Deagan Reimer was a student at Brock University in 1989, when she heard the names of the 14 young women murdered at L’Ecole Polytechnique in Montreal.
“Everyone was asking if I knew anybody.”
She did know someone.
Geneviève Bergeron, one of the 14 victims killed on Dec. 6, was a classmate of Reimer’s at Ecole FACE in Montreal.
“We were in choir together, band together, classes,” said Reimer. “We all hung out together,” she said of the graduating class of less than 50 students.
Dec. 6 marks 25 years since 14 young women were murdered while they attended school.
The massacre caused Parliament to name Dec. 6 as a National Day of Action on Violence Against Women. A day for Canadians to reflect on violence against women in our society, and to consider women for whom violence is part of their daily reality at home, work or school, or in social environments.
“It’s a shock that it happened to anybody,” said Reimer over the phone, “but simply because they were women.”
Reimer said she tried not to let the events of Dec. 6 impact how she raised her three children. It’s hard when she considers the circumstances surrounding the shootings.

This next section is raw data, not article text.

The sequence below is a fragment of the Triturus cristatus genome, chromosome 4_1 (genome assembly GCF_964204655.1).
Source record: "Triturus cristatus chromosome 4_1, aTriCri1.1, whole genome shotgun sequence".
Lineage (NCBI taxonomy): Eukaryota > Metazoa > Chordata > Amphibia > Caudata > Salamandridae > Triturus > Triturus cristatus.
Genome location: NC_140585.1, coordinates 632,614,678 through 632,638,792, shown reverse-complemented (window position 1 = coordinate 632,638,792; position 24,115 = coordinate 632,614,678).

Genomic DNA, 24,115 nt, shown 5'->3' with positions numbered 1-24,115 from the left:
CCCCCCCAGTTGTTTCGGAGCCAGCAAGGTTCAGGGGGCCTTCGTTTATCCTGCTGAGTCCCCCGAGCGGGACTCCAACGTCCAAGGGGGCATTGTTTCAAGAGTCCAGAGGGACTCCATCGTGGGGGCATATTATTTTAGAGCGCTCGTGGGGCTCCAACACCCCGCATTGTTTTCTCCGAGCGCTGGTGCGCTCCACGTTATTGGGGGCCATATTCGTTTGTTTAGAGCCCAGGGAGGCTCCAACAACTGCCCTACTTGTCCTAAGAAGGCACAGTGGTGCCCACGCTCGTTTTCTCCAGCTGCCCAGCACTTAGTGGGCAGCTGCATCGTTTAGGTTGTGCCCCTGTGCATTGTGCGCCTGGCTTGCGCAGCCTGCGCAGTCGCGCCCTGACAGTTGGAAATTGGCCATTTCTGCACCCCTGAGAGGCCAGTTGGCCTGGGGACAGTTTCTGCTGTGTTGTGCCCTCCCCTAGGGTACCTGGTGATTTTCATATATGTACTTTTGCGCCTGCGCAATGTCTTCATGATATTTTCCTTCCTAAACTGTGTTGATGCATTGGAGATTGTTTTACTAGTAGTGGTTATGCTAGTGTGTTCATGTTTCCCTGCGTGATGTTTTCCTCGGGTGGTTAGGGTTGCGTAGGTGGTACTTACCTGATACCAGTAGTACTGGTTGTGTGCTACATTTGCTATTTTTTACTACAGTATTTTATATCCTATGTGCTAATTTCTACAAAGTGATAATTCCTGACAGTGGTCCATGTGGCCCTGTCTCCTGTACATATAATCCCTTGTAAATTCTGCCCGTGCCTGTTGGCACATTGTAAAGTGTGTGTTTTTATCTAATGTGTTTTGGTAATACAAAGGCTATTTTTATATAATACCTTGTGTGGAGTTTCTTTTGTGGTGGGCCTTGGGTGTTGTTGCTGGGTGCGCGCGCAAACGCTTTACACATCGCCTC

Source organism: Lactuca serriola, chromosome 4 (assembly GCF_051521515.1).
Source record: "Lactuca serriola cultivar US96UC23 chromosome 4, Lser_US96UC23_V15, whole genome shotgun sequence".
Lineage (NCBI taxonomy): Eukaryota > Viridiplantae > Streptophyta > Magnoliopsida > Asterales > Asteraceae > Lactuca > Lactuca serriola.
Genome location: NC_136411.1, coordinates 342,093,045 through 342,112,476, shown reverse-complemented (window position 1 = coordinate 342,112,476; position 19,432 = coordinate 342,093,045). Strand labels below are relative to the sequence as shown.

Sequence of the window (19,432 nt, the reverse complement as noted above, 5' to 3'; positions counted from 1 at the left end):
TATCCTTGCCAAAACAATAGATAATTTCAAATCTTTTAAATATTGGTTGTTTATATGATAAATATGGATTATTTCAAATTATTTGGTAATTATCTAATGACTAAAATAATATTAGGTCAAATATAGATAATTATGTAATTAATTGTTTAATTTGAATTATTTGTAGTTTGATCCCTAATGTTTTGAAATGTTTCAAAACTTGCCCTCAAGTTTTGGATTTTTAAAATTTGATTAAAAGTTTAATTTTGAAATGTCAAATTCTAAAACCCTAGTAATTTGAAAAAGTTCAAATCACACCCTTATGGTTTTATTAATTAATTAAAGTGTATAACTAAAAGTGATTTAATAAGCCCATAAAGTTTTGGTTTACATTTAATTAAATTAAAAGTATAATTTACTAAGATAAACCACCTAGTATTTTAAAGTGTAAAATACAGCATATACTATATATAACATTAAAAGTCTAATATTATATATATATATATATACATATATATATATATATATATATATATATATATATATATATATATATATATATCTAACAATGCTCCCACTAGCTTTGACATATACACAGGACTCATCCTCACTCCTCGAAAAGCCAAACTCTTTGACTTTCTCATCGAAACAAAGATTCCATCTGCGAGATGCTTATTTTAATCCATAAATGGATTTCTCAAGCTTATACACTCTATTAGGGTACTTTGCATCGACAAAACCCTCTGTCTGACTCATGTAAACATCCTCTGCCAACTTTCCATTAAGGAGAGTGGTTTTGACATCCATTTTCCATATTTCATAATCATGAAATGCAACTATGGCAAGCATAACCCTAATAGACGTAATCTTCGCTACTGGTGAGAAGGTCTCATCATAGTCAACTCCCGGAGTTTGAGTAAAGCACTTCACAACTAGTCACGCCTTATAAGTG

“It’s not like you can do anything to be more safe,” said Reimer. “You’re in school doing what you want to do.”
Violence against women has been at the forefront of the news lately with missing and murdered aboriginal women, and victims of violence at the hands of high-profile personalities.
Reimer doesn’t think violence against women will be fully eradicated in this generation. “Simply creating policy to correct it will not provide a solution,” she said.
Reimer will be attending services at The First Metropolitan Church on Saturday (Dec. 6) at 1 p.m. The service will have representatives from different faiths, countries and backgrounds. Dianne de Champlain, community educator and volunteer program coordinator at Victoria Women’s Transition House, will be the key speaker.
“Violence is not a solution,” said Reimer. “It is not OK to blame the victim or attack someone because of who they are.”